Thinking About Risk / Reward

March 14, 2015

“Every once in a while go to cash, take a break; don’t try to play the market all the time.” – Jesse Livermore. Deciding not to trade is sometimes the best decision a trader can make. That’s especially true after a string of winning trades, at the point when our ego’s grow and we think we’re better than we really are.

For the last three weeks, we’ve largely been sitting on our hands. As we detailed via our blog posts ($AAPL in 2015) and twitter, we allocated significant capital to AAPL positions in the $106-$109 range in mid-January. We sold those positions four weeks later in the $128.60 – $129.40 range for a variety of reasons, detailed in our post.


As you can see in the annotated chart above, we didn’t catch the exact top – we were $3 short. Similarly in late November, we exited at $116 after a significant rally from our $102 entry. That was, again, $3-$4 below the top tick. What do these have in common?

In both cases, we entered the positions as the risk/reward was skewed strongly towards “reward”. The downside risk was significantly lower than the upside risk (of course we had stops in case we were wrong). But as shares reached our target price, the risk/reward was no longer skewed toward “reward”. At that point, it was at best a 50/50 trade. And why participate in a trade or investment that is a 50/50 venture? We want the odds to be skewed in our favor. And we’ve learned that the next low-risk entry is always just a few days or a few weeks ahead.

There are two ways to react to price hitting your target. Either (a) exit the position, or (b) continue raising your trailing stop until the position is stopped out. We took the former approach with these trades. And interestingly, we took a lot of flak for selling when we did. There were a number of surprised and sometimes angry messages when we closed our positions. “How could you exit here?? The rally is just beginning!”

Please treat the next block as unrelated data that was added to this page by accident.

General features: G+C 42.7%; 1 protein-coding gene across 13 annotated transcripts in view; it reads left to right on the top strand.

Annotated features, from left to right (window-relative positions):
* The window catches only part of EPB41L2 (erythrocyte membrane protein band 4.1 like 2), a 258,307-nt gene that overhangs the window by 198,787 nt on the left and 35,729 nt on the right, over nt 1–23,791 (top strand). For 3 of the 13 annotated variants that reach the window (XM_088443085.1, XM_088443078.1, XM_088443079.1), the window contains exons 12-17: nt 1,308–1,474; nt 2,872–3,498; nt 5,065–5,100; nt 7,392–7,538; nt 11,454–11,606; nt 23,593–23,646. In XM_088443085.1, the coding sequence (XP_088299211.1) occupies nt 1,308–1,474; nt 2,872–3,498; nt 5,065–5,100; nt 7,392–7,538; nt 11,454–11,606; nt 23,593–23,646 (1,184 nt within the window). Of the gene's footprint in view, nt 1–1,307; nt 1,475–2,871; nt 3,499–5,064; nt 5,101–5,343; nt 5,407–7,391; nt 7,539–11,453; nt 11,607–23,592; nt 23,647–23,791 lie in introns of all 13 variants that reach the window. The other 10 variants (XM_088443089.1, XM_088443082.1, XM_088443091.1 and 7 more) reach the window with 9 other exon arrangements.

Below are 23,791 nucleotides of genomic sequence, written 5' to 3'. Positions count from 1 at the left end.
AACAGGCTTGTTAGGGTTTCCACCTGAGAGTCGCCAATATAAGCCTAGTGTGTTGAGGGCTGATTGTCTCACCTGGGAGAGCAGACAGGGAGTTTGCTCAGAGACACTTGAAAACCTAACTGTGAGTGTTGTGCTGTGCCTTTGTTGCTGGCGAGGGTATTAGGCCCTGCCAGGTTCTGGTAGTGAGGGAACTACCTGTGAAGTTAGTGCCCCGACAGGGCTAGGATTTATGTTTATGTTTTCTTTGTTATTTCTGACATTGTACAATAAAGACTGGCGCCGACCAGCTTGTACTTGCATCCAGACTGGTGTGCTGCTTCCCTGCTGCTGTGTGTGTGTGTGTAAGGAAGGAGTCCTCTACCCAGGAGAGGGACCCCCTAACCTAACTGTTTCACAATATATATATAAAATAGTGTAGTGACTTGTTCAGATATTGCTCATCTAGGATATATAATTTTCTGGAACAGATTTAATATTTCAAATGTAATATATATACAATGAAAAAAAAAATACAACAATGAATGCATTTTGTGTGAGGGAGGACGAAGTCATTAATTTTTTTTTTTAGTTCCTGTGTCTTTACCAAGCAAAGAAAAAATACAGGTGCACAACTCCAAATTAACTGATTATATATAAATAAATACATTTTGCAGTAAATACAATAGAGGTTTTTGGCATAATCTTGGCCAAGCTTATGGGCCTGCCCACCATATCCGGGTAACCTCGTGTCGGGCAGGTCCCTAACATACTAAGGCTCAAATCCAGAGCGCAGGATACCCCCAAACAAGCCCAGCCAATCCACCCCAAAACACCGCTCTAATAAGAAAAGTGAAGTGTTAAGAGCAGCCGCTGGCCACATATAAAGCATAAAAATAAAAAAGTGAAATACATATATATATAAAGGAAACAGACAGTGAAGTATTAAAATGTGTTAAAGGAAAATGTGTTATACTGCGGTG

What the people making those comments fail to understand is that we don’t care if we miss out on part of the rally and the stock continues to run higher. In our eyes, the meat of the rally had already taken place. We almost doubled the value of our portfolio with the one-month Apple trade and have been sitting primarily in cash for the past three weeks. We can’t say we’ve totally resisted taking some small trades; but for better or worse, we’ve been stopped out of almost all of them with small losses.

It has proven to be a very good time to be sitting in cash (as long as it’s US dollar-denominated!). Not only have the equity markets stalled over the past two weeks, but the dollar has been raging higher at the expense of almost all other currencies. Turns out that our “investment” in the US dollar has been a solid store of value, as our purchasing power continues to increase as the dollar increases in value and stocks continue to pull back. But as always, we’re on the lookout for the next low risk / high reward entry opportunity.

2015: Resolutions in Focus

January 4, 2015

Happy New Year! The start of a fresh trading season is the perfect opportunity to refine your approach to investing. It’s crucial to think through what has gone right in your investing strategies and, just as importantly, what hasn’t. What did you do particularly well? Think through a specific thesis that proved correct; ride a trend well; capture a breakout at a predefined chart pattern entry? As the saying goes “do more of what worked, and less of what didn’t.”

We must resolve to focus on what has worked well for us and limit what has not:


  • Longer Time Frame. One aspect that we’ll focus on in 2015 is providing longer-term investment theses combined with detailed rationale. We will continue to provide compelling charts with defined entry points. But after spending time thinking about the purpose of this site and what we are trying to achieve, it became clear that we’ve been focusing our energy explaining the technicals at the expense of other investing opportunities. We trust our valuation work and will use technicals to aid in the entry and exit of longer-term positions.


  • Defined Exits. Any time emotion enters the equation, our trading has underperformed. We will continue to place contingent sell orders on options positions (or a stop loss if using shares) each and every time we trade. It takes all emotion out of trading and forces us to determine the exact entry and exit levels prior to taking a position.


  • Don’t Force Opportunities. By far, our most significant successes have come when we’re able to take advantage of a clear opportunity in the markets. Times like the October (and early December) pullback, where the markets bounced off numerous indicators that we were watching closely. Conversely, our weakest trades came when the markets were boring and we forced trades. Over-trading is a dangerous game to play in the markets.